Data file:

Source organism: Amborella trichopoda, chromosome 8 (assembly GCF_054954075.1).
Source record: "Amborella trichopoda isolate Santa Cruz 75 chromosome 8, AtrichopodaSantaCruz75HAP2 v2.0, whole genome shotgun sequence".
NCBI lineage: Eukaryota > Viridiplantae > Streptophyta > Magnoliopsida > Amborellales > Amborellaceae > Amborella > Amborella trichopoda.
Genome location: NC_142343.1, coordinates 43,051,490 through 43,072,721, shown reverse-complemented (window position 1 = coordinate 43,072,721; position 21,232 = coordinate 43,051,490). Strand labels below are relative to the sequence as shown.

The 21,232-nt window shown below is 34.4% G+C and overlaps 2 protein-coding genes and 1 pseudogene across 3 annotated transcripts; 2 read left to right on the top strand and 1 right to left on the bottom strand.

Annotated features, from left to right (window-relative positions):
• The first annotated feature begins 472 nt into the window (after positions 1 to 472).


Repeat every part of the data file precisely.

Source organism: Amborella trichopoda, chromosome 8 (assembly GCF_054954075.1).
Source record: "Amborella trichopoda isolate Santa Cruz 75 chromosome 8, AtrichopodaSantaCruz75HAP2 v2.0, whole genome shotgun sequence".
NCBI lineage: Eukaryota > Viridiplantae > Streptophyta > Magnoliopsida > Amborellales > Amborellaceae > Amborella > Amborella trichopoda.
Genome location: NC_142343.1, coordinates 43,051,490 through 43,072,721, shown reverse-complemented (window position 1 = coordinate 43,072,721; position 21,232 = coordinate 43,051,490). Strand labels below are relative to the sequence as shown.

The 21,232-nt window shown below is 34.4% G+C and overlaps 2 protein-coding genes and 1 pseudogene across 3 annotated transcripts; 2 read left to right on the top strand and 1 right to left on the bottom strand.

Annotated features, from left to right (window-relative positions):
• The first annotated feature begins 472 nt into the window (after positions 1 to 472).